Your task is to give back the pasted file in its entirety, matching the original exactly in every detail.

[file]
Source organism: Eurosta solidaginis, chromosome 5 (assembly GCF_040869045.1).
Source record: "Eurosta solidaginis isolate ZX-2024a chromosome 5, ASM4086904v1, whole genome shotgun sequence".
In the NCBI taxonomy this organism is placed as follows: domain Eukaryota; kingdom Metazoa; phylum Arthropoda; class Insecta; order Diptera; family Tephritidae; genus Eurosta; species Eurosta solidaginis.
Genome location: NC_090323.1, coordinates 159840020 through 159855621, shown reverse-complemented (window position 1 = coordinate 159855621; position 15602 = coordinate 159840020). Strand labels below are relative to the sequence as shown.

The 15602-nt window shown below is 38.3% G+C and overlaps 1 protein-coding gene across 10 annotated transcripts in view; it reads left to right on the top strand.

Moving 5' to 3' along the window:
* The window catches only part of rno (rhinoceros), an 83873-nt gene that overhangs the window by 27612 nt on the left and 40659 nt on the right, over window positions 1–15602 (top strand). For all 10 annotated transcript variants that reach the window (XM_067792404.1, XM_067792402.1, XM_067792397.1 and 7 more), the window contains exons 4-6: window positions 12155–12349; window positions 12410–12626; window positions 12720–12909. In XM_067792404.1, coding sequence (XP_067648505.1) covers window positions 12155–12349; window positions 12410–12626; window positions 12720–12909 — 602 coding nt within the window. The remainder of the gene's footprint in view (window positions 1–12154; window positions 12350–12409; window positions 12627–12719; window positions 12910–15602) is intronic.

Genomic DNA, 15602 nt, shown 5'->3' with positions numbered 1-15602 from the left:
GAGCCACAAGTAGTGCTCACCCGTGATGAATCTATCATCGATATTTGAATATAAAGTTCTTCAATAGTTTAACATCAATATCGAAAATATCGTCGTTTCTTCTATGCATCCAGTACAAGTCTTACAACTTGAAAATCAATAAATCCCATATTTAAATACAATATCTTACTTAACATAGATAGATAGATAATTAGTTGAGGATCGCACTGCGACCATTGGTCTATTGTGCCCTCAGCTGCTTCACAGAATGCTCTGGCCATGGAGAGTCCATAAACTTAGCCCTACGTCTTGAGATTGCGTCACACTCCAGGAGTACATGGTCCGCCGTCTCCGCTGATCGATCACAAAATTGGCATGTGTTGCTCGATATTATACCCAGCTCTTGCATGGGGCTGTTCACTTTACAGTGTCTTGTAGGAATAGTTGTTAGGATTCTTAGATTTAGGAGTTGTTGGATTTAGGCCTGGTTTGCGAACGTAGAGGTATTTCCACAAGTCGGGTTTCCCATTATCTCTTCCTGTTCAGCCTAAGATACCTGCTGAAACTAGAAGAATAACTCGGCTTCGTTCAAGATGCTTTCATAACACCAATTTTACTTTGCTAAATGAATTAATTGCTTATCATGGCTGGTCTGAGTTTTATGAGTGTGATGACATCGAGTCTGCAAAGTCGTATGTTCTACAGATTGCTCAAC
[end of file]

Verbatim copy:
Source organism: Eurosta solidaginis, chromosome 5 (assembly GCF_040869045.1).
Source record: "Eurosta solidaginis isolate ZX-2024a chromosome 5, ASM4086904v1, whole genome shotgun sequence".
In the NCBI taxonomy this organism is placed as follows: domain Eukaryota; kingdom Metazoa; phylum Arthropoda; class Insecta; order Diptera; family Tephritidae; genus Eurosta; species Eurosta solidaginis.
Genome location: NC_090323.1, coordinates 159840020 through 159855621, shown reverse-complemented (window position 1 = coordinate 159855621; position 15602 = coordinate 159840020). Strand labels below are relative to the sequence as shown.

The 15602-nt window shown below is 38.3% G+C and overlaps 1 protein-coding gene across 10 annotated transcripts in view; it reads left to right on the top strand.

Moving 5' to 3' along the window:
* The window catches only part of rno (rhinoceros), an 83873-nt gene that overhangs the window by 27612 nt on the left and 40659 nt on the right, over window positions 1–15602 (top strand). For all 10 annotated transcript variants that reach the window (XM_067792404.1, XM_067792402.1, XM_067792397.1 and 7 more), the window contains exons 4-6: window positions 12155–12349; window positions 12410–12626; window positions 12720–12909. In XM_067792404.1, coding sequence (XP_067648505.1) covers window positions 12155–12349; window positions 12410–12626; window positions 12720–12909 — 602 coding nt within the window. The remainder of the gene's footprint in view (window positions 1–12154; window positions 12350–12409; window positions 12627–12719; window positions 12910–15602) is intronic.

Genomic DNA, 15602 nt, shown 5'->3' with positions numbered 1-15602 from the left:
GAGCCACAAGTAGTGCTCACCCGTGATGAATCTATCATCGATATTTGAATATAAAGTTCTTCAATAGTTTAACATCAATATCGAAAATATCGTCGTTTCTTCTATGCATCCAGTACAAGTCTTACAACTTGAAAATCAATAAATCCCATATTTAAATACAATATCTTACTTAACATAGATAGATAGATAATTAGTTGAGGATCGCACTGCGACCATTGGTCTATTGTGCCCTCAGCTGCTTCACAGAATGCTCTGGCCATGGAGAGTCCATAAACTTAGCCCTACGTCTTGAGATTGCGTCACACTCCAGGAGTACATGGTCCGCCGTCTCCGCTGATCGATCACAAAATTGGCATGTGTTGCTCGATATTATACCCAGCTCTTGCATGGGGCTGTTCACTTTACAGTGTCTTGTAGGAATAGTTGTTAGGATTCTTAGATTTAGGAGTTGTTGGATTTAGGCCTGGTTTGCGAACGTAGAGGTATTTCCACAAGTCGGGTTTCCCATTATCTCTTCCTGTTCAGCCTAAGATACCTGCTGAAACTAGAAGAATAACTCGGCTTCGTTCAAGATGCTTTCATAACACCAATTTTACTTTGCTAAATGAATTAATTGCTTATCATGGCTGGTCTGAGTTTTATGAGTGTGATGACATCGAGTCTGCAAAGTCGTATGTTCTACAGATTGCTCAAC